In India, however, the controversy has gathered new dimensions, needless ones, thereby shifting the focus from the torch relay to the protests.Updated: Apr 16, 2008 22:12 IST
The theme of the 130-day Athens-to-Beijing Olympic torch relay happens to be ‘The Journey of Harmony’ with the slogan ‘Light the Passion, Share the Dream’. As things stand today, the run has been anything but harmonious, regardless how much Beijing tries to put up a straight face. That the Tibet issue has been magnified manifold riding piggyback on this very torch relay is ironic, considering what is to follow, the Olympic Games itself in Beijing, is supposed to be China’s showpiece. The relay route in India, as in several other countries, have been cut short following last month’s protests against China’s crackdown in Tibet. In India, however, the controversy has gathered new dimensions, needless ones, thereby shifting the focus from the torch relay to the protests.
The Government of India has been tackling the matter in a hop, skip and jump manner. New Delhi first made peace with Beijing — assuring the torch a safe passage — then played the ‘democracy card’ stating that it can’t stop protests but can only assure security to the runners in the relay. Security in India, of course, means swarming policemen, blocked roads and keeping the public away from the very function it is supposed to cheer on. Today’s Olympic torch rally would be no different. The only people who will make it to the one-hour run will be some 5,000 schoolchildren and the VVIPs. For others, reaching the venue won’t be easy. And that’s because the government, fearing protests, doesn’t really want anyone to participate in the torch event. One gets the feeling that New Delhi simply wants to get the whole business over and done with as quickly as possible. Which might explain why the final relay route is still unclear. But the route will be ‘sanitised’.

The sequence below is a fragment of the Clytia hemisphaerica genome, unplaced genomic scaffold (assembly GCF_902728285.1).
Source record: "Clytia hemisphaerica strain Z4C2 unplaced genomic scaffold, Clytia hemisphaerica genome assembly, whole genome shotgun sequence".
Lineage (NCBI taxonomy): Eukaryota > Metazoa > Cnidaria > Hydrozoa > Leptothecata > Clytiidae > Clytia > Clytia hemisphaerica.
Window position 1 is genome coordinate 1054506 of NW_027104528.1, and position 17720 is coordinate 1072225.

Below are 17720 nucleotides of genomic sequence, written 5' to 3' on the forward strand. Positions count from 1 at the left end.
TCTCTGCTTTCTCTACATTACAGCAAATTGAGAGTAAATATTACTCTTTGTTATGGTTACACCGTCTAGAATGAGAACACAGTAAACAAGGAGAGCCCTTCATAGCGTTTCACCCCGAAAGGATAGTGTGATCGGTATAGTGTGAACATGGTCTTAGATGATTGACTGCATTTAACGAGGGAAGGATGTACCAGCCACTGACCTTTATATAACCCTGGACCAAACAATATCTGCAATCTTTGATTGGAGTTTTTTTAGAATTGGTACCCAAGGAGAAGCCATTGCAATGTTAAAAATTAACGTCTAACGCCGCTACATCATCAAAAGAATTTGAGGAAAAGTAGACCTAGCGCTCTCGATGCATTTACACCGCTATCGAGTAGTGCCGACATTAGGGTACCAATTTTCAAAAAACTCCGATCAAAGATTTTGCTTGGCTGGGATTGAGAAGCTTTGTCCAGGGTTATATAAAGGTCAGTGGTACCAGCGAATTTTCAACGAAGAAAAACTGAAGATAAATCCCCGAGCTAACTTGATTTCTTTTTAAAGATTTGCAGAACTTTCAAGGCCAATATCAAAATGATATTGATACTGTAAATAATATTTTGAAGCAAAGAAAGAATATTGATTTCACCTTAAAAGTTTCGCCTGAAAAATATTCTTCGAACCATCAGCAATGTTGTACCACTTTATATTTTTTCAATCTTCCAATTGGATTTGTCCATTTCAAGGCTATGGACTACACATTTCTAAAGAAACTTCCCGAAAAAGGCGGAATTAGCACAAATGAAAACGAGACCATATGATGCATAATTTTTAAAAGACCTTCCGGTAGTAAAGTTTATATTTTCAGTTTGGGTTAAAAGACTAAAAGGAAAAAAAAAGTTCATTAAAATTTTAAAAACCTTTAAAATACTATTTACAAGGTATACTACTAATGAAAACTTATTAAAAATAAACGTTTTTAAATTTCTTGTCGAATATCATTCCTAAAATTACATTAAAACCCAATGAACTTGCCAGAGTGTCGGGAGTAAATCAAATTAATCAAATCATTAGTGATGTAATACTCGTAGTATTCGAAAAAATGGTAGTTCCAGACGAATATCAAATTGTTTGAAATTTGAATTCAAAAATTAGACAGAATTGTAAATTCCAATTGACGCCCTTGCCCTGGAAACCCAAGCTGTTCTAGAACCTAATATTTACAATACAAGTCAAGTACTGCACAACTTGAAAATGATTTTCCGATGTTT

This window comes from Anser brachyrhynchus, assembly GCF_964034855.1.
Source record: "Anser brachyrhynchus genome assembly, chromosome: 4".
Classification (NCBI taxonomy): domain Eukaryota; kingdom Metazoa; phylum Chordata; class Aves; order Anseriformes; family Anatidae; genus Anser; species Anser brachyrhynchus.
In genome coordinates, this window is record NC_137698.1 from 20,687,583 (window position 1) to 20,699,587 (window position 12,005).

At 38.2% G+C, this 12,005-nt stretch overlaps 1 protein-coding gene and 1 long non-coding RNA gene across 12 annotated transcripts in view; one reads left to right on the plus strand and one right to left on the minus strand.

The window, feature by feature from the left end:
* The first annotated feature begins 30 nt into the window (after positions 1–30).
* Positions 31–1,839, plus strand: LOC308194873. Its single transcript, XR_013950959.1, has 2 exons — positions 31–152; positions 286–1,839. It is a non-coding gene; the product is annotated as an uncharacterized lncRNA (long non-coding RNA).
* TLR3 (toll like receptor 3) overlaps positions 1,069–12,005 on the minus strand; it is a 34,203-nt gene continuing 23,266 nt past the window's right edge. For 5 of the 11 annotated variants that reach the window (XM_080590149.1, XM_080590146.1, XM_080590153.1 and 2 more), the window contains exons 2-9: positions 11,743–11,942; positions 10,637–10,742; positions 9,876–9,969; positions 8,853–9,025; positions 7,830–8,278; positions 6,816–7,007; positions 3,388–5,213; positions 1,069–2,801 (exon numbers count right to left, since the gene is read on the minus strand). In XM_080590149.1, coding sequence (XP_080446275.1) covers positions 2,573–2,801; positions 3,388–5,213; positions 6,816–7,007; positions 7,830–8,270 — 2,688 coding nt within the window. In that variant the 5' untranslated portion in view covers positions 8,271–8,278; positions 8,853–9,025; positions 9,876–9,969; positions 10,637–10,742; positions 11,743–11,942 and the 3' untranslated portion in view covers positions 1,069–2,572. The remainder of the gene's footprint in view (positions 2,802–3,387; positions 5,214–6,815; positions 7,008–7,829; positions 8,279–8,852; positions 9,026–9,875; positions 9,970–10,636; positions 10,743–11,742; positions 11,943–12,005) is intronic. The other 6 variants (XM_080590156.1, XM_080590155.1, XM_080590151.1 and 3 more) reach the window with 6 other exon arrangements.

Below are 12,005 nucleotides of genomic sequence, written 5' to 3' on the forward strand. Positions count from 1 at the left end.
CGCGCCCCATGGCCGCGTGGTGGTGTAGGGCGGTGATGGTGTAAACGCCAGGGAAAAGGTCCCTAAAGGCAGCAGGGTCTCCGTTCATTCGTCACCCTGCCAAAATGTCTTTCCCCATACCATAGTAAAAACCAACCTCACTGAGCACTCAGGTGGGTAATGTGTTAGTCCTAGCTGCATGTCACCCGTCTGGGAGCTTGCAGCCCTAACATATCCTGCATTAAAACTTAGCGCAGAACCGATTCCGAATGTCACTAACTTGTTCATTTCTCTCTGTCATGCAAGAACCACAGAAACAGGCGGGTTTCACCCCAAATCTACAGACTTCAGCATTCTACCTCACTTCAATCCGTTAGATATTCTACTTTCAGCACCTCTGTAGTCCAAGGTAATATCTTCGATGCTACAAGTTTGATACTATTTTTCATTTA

In the meantime, Indian Olympic Association President Suresh Kalmadi and Minister of State for Sports MS Gill have been sparring over who will be running in the relay. Mr Gill wants the torch to be carried by former athletic greats like Milkha Singh and PT Usha and a group of 20 young sportspersons selected from across the country.
Mr Kalmadi wants it to be opened up to any citizen from any walk of life, which seems to be boiling down to film stars, politicians and other VIPs. Meanwhile, the public participation in the Olympic torch relay as runners or spectators seems to have been given the go by. But the relay could still be a grand success — if good old Doordarshan covers the event with the necessary commentary.